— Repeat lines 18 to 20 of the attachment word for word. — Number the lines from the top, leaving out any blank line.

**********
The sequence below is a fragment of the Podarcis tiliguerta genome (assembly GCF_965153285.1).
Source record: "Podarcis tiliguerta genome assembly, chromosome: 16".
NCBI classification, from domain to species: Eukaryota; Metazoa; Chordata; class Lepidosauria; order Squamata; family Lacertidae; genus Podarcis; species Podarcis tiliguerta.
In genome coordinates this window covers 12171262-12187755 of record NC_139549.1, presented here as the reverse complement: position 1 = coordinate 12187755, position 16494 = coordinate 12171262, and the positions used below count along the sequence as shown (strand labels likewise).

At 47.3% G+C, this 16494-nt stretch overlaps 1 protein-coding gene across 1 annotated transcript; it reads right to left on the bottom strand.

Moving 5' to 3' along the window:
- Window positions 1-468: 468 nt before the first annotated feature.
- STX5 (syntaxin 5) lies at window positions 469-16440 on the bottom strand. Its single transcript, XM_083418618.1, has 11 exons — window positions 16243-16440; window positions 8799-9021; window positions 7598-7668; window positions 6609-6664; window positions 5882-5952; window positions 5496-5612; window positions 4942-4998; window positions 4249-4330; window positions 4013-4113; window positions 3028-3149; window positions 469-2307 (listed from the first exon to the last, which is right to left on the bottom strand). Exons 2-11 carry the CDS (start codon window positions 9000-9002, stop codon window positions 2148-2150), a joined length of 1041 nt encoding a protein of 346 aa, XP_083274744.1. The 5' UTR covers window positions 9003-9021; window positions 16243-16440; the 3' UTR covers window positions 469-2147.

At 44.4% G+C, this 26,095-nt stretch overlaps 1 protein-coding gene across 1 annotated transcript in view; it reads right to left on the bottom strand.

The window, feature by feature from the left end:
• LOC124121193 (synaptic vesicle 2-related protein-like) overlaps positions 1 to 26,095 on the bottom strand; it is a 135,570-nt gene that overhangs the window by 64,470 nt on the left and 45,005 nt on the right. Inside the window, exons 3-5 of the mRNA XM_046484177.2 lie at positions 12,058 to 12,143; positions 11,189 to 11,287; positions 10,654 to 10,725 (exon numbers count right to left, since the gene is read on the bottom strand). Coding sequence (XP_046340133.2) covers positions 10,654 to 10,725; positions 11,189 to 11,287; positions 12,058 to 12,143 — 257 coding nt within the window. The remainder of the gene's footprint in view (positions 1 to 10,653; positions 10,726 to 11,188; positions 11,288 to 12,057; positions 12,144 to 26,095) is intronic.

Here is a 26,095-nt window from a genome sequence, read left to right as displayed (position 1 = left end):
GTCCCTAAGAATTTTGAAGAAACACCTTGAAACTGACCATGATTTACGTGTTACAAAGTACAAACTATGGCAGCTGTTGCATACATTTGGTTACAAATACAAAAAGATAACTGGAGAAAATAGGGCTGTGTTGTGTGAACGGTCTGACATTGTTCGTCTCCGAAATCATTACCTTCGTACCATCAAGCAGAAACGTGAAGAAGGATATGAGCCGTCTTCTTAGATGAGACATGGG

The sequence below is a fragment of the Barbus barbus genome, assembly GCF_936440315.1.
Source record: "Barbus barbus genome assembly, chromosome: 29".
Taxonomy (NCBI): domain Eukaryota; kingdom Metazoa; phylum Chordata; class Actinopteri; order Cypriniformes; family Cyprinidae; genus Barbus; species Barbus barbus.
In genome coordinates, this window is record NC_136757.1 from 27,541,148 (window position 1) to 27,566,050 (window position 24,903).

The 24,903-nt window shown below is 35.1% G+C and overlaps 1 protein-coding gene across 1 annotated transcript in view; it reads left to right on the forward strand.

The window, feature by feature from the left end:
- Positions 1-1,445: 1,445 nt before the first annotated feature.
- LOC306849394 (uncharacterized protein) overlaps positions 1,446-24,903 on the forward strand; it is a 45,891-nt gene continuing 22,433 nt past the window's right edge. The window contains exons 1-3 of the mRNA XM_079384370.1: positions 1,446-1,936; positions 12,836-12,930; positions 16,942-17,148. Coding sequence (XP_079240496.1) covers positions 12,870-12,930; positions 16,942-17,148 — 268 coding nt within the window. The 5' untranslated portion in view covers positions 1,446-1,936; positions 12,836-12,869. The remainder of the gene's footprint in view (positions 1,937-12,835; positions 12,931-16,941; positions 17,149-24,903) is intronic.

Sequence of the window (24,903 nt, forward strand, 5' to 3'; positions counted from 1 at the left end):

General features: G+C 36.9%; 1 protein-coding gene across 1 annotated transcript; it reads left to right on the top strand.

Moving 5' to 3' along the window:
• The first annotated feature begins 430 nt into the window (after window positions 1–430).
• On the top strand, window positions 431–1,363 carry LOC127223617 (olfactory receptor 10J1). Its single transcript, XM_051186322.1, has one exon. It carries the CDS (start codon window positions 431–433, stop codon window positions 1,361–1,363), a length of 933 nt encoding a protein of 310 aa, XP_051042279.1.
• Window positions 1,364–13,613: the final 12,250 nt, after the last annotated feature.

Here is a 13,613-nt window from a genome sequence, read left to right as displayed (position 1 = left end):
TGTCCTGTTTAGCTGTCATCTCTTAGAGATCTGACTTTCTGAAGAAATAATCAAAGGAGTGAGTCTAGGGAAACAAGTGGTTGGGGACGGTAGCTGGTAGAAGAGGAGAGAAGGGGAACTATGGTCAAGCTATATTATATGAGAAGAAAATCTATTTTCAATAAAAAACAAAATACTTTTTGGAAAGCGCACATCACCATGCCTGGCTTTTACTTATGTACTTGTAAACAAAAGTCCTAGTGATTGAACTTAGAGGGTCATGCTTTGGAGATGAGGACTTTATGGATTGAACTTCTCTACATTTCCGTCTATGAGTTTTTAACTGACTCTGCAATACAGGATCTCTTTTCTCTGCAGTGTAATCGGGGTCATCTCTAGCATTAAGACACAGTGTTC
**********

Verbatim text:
The 24,903-nt window shown below is 35.1% G+C and overlaps 1 protein-coding gene across 1 annotated transcript in view; it reads left to right on the forward strand.

The window, feature by feature from the left end:
- Positions 1-1,445: 1,445 nt before the first annotated feature.